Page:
Tuesday, August 4, 2015

Lauren Chamberlain Steps Into Justin's World, Part 2

In her first two seasons in a Sooner uniform, Lauren Chamberlain knocked sixty home runs over the fence, entering the picture as a potential record-breaker as only a sophomore. Though it took to the middle of her senior season to officially break the record and set her own mark, she became one of the most polarizing figures in the sport - and for all the right reasons.

Photo: Don Martukovich
One of the most refreshing of Chamberlain's qualities is that her talent has not gone to her head - in this interview, you'll get her thoughts on and you'll see just how greatly she takes the responsibility of serving as a role model for young softballers.

Other topics we discussed in this second and final part of our extended-length interview:
  • Her mindset as she got closer and closer to the all-time home run record
  • Handling the pressure of such a monumental record chase
  • Suiting up and taking the field for Team USA
  • Her long-term plans for playing in the NPF
  • and MORE

Justin’s World: The home run chase… as you closed in on the magical number 90, talk to me about the pressure you were feeling and what all you had to do to keep that in check and just play your game as usual when you were in the box.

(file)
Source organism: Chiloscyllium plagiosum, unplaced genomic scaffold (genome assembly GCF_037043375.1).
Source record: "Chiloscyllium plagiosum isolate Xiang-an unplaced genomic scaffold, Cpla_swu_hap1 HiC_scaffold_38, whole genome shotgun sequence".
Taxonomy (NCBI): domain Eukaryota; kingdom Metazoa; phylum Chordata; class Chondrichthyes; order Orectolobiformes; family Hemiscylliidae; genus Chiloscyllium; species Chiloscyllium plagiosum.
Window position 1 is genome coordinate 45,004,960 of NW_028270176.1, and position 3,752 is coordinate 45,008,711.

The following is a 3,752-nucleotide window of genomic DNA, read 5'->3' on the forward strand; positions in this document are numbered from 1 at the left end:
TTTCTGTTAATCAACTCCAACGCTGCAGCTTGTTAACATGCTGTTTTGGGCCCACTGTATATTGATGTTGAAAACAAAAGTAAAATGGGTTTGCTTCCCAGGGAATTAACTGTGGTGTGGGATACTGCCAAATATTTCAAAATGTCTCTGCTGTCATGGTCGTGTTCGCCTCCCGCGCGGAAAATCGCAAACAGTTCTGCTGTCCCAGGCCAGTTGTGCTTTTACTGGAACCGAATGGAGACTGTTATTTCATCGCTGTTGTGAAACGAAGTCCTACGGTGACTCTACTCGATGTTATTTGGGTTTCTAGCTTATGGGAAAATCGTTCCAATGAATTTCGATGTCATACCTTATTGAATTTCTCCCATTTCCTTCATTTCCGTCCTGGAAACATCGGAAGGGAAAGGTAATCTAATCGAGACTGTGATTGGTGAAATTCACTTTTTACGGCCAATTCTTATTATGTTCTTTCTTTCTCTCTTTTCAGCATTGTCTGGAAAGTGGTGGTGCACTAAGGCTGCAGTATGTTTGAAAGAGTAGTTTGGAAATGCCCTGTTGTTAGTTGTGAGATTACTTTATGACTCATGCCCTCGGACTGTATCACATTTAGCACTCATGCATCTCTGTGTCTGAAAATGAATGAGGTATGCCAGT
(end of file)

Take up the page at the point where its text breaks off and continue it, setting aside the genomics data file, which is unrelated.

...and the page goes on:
Lauren Chamberlain: I put a lot of unnecessary pressure on myself. There were a lot of at bats that I felt I took away from myself, because I was letting outside factors affect my game. Throughout college, I would go in weekly to see a counselor that helped with all areas of life. Kaycee and Cody, my two counselors, were extremely beneficial. Once I learned that the chase, the attention, the cameras, etc. had nothing to do with my ability to hit the ball or not, I really started to settle in. 

Justin’s World: Tell me about the emotions you felt, even as early as rounding the base paths, when you hit #90, then #91.
Chamberlain: Everyone talks about 91, but 90 was a good one for me. It was a huge weight off my back to know that I got to the record. I met the challenge. I hadn’t passed it yet, but knowing that I got there took a lot of pressure off of me. When I hit it, I didn’t realize at first because I was just trying to get my team back in the game against Baylor. My teammates really pumped me up when I was coming home, and the feelings started to set in.